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It’s not just housing that’s costly here — so is transportation. Combined, that makes San Diego more unaffordable than most places.
San Diego’s expensive housing is a big problem for the city. But it isn’t the city’s only affordability problem.
Residents are also plagued by the fact that, unlike many large cities, owning a car and all the expenses that come with it is almost a prerequisite for living here. And owning a car is expensive.
A new report from the Citizens Budget Commission of New York, a nonprofit research group, puts in context the effect that housing and transportation costs together can have on the overall cost of living in major U.S. cities.
CityLab looked at the report and concluded that affordable transportation can offset expensive housing to moderately suppress the cost of living in major cities.
But the report had a lot of bad news for San Diego, home to really expensive housing and really expensive transportation.
That’s really no surprise. The cost of housing and the necessity of car ownership here drove the city of San Diego in 2008 to adopt a new general plan that would accommodate population growth and try to push down housing costs by focusing new housing construction in dense neighborhoods, supported by a useful transit system.
That hasn’t really gone anywhere yet. The new general plan doesn’t actually make specific changes to development regulations – it leaves that to individual, community plans. And so far, new community plans haven’t been very consistent with that approach.
Some that have been proposed — along Morena Boulevard and in Grantville, for example — have run into local opposition, and in others, like Uptown, the city seems uninterested in pushing for more homes, despite its proximity to downtown and transit investments.
In the new report, which uses data from the federal Department of Housing and Urban Development and the Census Bureau, San Diego ranks third among cities in average rent, behind just San Jose and San Francisco, and ahead of other expensive places like Washington D.C., Boston, Los Angeles and New York.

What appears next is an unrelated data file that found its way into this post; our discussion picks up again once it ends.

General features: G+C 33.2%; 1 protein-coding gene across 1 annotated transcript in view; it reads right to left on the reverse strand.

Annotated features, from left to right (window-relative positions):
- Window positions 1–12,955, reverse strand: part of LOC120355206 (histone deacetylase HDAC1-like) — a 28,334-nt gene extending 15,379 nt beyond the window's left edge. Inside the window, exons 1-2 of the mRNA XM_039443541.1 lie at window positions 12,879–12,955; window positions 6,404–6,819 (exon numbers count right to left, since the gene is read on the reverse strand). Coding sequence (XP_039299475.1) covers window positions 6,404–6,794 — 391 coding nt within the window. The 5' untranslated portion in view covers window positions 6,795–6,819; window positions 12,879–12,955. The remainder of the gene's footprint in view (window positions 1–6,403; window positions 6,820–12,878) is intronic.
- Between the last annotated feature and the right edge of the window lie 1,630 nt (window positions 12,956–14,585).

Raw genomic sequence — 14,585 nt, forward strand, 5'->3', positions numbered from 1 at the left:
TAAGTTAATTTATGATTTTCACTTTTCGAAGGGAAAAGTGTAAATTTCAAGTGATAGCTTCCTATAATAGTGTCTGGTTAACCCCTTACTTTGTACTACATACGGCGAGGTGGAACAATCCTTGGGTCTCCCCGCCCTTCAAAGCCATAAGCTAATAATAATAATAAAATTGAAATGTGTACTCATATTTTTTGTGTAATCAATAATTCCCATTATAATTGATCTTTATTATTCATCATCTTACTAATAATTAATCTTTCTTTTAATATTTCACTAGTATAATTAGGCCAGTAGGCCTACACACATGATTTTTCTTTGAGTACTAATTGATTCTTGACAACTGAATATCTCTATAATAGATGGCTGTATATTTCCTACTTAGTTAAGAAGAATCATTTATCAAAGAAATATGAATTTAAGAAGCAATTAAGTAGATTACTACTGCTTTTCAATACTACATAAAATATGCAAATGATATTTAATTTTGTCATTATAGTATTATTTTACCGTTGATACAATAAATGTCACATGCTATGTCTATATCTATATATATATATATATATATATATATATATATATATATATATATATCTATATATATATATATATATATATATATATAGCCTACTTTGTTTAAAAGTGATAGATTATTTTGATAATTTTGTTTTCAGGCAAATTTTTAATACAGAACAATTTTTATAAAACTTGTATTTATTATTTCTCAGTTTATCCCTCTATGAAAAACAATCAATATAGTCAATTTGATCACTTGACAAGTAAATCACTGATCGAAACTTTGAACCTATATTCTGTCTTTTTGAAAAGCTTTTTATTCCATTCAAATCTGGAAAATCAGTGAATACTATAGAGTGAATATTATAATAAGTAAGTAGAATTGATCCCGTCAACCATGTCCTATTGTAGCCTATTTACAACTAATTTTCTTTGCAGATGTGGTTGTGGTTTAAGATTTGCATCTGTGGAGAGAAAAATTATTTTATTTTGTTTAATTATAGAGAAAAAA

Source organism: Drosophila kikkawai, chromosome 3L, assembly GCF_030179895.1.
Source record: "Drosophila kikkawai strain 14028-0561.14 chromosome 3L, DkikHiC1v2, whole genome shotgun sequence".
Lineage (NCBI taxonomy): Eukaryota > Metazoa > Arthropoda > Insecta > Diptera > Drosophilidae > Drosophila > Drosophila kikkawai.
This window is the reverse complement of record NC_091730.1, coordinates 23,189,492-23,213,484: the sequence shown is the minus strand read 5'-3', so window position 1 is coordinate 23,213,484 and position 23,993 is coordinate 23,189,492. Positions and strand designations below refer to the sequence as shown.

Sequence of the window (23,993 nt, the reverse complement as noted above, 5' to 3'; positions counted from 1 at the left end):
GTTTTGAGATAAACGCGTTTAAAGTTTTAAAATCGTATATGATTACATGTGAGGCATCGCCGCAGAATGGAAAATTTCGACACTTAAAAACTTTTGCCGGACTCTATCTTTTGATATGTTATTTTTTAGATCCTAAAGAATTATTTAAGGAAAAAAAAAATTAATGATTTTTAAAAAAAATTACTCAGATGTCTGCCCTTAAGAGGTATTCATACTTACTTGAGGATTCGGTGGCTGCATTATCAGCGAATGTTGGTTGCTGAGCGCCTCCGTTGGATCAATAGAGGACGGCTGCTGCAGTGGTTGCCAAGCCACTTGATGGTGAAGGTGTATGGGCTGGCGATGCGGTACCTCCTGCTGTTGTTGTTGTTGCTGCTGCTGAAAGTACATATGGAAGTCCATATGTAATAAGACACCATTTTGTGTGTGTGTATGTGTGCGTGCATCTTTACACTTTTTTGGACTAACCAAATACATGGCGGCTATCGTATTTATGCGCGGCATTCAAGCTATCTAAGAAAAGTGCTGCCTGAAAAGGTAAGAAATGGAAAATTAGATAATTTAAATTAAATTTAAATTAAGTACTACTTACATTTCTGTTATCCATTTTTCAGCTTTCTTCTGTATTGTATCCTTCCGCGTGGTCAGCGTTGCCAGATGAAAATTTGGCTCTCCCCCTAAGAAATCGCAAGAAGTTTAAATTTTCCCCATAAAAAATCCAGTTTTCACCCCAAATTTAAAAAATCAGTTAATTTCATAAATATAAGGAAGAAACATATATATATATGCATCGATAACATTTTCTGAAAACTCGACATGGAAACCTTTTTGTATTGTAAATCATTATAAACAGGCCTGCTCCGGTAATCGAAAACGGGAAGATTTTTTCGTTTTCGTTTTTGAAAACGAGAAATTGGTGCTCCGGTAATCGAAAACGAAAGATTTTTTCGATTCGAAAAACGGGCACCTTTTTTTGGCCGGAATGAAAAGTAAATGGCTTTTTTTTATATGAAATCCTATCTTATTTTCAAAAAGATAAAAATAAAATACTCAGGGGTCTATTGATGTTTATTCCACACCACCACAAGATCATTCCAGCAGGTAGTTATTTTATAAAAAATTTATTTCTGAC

It’s really expensive to live here, with a typical household spending more than $15,000 a year on rent.
But when you rank the expense of transportation, some of those other expensive cities do much better.
That’s not the case for San Diego. Here, your home is expensive, and so is your transportation.
That list on transportation costs matches up closely with this one, ranking cities by the share of the population that commutes via public transit, and the share of households that own cars.
Cities with effective public transportation — New York City, San Francisco, Philadelphia, Chicago, Boston — have lower annual transportation costs; those with the most expensive transportation — San Jose, Riverside, Jacksonville and San Diego — rely primarily on cars.
Turns out, owning a car (and paying for insurance, gas and ongoing maintenance), is really expensive.
San Diego ranks near the bottom in both. More than 90 percent of homes own a vehicle, and less than 5 percent of people use transit.
Together, this puts San Diego near the bottom of the CDC’s affordability index based on both housing and transportation costs.
The typical household in San Diego spends more than 40 percent of its annual income on housing and transportation. As expensive as housing is in Washington, D.C., San Francisco and New York City, the typical household in those areas all spend more like 30 percent of their money on homes and moving around.
The other side of the affordability ranking is the income for the typical household in each city. San Jose, for instance, comes out looking relatively affordable in spite of expensive housing and transportation because people there make a lot of money.
But that doesn’t explain the whole situation. The typical San Diego household does pretty well in income, compared with other cities. At just over $60,000 a year, it looks a lot like New York, yet people there have 10 percent more of that money to spend on things other than housing and transportation than San Diegans.